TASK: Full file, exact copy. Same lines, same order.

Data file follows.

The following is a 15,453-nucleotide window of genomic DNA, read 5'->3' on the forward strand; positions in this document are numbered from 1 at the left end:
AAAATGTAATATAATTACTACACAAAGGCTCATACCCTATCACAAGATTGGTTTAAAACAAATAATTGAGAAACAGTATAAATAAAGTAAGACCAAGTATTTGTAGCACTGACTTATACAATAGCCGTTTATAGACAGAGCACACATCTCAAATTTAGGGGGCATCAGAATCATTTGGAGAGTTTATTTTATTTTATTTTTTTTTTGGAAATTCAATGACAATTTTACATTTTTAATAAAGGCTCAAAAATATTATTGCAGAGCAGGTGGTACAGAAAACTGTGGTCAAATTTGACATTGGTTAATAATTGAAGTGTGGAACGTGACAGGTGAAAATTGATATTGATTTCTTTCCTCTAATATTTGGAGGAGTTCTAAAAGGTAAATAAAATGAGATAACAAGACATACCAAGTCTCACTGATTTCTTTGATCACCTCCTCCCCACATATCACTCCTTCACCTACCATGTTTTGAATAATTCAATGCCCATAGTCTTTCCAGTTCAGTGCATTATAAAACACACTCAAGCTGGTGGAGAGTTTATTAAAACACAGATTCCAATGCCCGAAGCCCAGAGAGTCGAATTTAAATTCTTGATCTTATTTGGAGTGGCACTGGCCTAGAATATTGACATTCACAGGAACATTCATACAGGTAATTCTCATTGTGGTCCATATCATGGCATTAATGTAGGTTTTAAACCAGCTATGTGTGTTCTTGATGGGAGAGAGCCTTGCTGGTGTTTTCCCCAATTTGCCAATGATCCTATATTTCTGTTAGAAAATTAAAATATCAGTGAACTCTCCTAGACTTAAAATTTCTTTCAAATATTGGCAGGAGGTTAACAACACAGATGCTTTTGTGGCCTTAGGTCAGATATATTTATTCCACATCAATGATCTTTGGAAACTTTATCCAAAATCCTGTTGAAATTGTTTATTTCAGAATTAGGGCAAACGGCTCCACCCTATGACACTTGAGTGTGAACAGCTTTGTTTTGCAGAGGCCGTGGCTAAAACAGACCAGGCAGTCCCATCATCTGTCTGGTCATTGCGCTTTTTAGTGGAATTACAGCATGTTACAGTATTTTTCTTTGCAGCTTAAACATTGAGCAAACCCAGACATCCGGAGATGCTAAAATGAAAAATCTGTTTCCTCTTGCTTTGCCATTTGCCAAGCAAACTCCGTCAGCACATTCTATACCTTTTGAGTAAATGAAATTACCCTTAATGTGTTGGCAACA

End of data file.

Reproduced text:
The following is a 15,453-nucleotide window of genomic DNA, read 5'->3' on the forward strand; positions in this document are numbered from 1 at the left end:
AAAATGTAATATAATTACTACACAAAGGCTCATACCCTATCACAAGATTGGTTTAAAACAAATAATTGAGAAACAGTATAAATAAAGTAAGACCAAGTATTTGTAGCACTGACTTATACAATAGCCGTTTATAGACAGAGCACACATCTCAAATTTAGGGGGCATCAGAATCATTTGGAGAGTTTATTTTATTTTATTTTTTTTTTGGAAATTCAATGACAATTTTACATTTTTAATAAAGGCTCAAAAATATTATTGCAGAGCAGGTGGTACAGAAAACTGTGGTCAAATTTGACATTGGTTAATAATTGAAGTGTGGAACGTGACAGGTGAAAATTGATATTGATTTCTTTCCTCTAATATTTGGAGGAGTTCTAAAAGGTAAATAAAATGAGATAACAAGACATACCAAGTCTCACTGATTTCTTTGATCACCTCCTCCCCACATATCACTCCTTCACCTACCATGTTTTGAATAATTCAATGCCCATAGTCTTTCCAGTTCAGTGCATTATAAAACACACTCAAGCTGGTGGAGAGTTTATTAAAACACAGATTCCAATGCCCGAAGCCCAGAGAGTCGAATTTAAATTCTTGATCTTATTTGGAGTGGCACTGGCCTAGAATATTGACATTCACAGGAACATTCATACAGGTAATTCTCATTGTGGTCCATATCATGGCATTAATGTAGGTTTTAAACCAGCTATGTGTGTTCTTGATGGGAGAGAGCCTTGCTGGTGTTTTCCCCAATTTGCCAATGATCCTATATTTCTGTTAGAAAATTAAAATATCAGTGAACTCTCCTAGACTTAAAATTTCTTTCAAATATTGGCAGGAGGTTAACAACACAGATGCTTTTGTGGCCTTAGGTCAGATATATTTATTCCACATCAATGATCTTTGGAAACTTTATCCAAAATCCTGTTGAAATTGTTTATTTCAGAATTAGGGCAAACGGCTCCACCCTATGACACTTGAGTGTGAACAGCTTTGTTTTGCAGAGGCCGTGGCTAAAACAGACCAGGCAGTCCCATCATCTGTCTGGTCATTGCGCTTTTTAGTGGAATTACAGCATGTTACAGTATTTTTCTTTGCAGCTTAAACATTGAGCAAACCCAGACATCCGGAGATGCTAAAATGAAAAATCTGTTTCCTCTTGCTTTGCCATTTGCCAAGCAAACTCCGTCAGCACATTCTATACCTTTTGAGTAAATGAAATTACCCTTAATGTGTTGGCAACA